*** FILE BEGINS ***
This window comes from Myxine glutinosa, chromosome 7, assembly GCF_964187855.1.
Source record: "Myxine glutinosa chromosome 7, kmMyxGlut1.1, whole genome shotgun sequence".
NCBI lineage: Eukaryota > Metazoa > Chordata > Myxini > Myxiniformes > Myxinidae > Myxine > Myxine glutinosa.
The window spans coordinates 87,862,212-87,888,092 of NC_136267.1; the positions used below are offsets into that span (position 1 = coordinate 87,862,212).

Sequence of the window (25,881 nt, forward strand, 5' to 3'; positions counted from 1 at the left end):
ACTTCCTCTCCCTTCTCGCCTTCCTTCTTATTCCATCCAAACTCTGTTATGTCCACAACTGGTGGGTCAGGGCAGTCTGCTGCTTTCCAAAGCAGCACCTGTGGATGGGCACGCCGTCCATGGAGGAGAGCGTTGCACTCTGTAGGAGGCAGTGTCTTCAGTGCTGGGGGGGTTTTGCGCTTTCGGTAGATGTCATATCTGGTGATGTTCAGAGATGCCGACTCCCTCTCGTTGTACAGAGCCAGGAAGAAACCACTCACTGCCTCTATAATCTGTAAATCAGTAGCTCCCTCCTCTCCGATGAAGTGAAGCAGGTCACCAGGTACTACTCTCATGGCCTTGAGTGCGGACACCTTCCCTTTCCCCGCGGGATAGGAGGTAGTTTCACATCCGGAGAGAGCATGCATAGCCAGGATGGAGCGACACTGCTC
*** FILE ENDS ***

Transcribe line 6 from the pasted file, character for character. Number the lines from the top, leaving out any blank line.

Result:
ACTTCCTCTCCCTTCTCGCCTTCCTTCTTATTCCATCCAAACTCTGTTATGTCCACAACTGGTGGGTCAGGGCAGTCTGCTGCTTTCCAAAGCAGCACCTGTGGATGGGCACGCCGTCCATGGAGGAGAGCGTTGCACTCTGTAGGAGGCAGTGTCTTCAGTGCTGGGGGGGTTTTGCGCTTTCGGTAGATGTCATATCTGGTGATGTTCAGAGATGCCGACTCCCTCTCGTTGTACAGAGCCAGGAAGAAACCACTCACTGCCTCTATAATCTGTAAATCAGTAGCTCCCTCCTCTCCGATGAAGTGAAGCAGGTCACCAGGTACTACTCTCATGGCCTTGAGTGCGGACACCTTCCCTTTCCCCGCGGGATAGGAGGTAGTTTCACATCCGGAGAGAGCATGCATAGCCAGGATGGAGCGACACTGCTC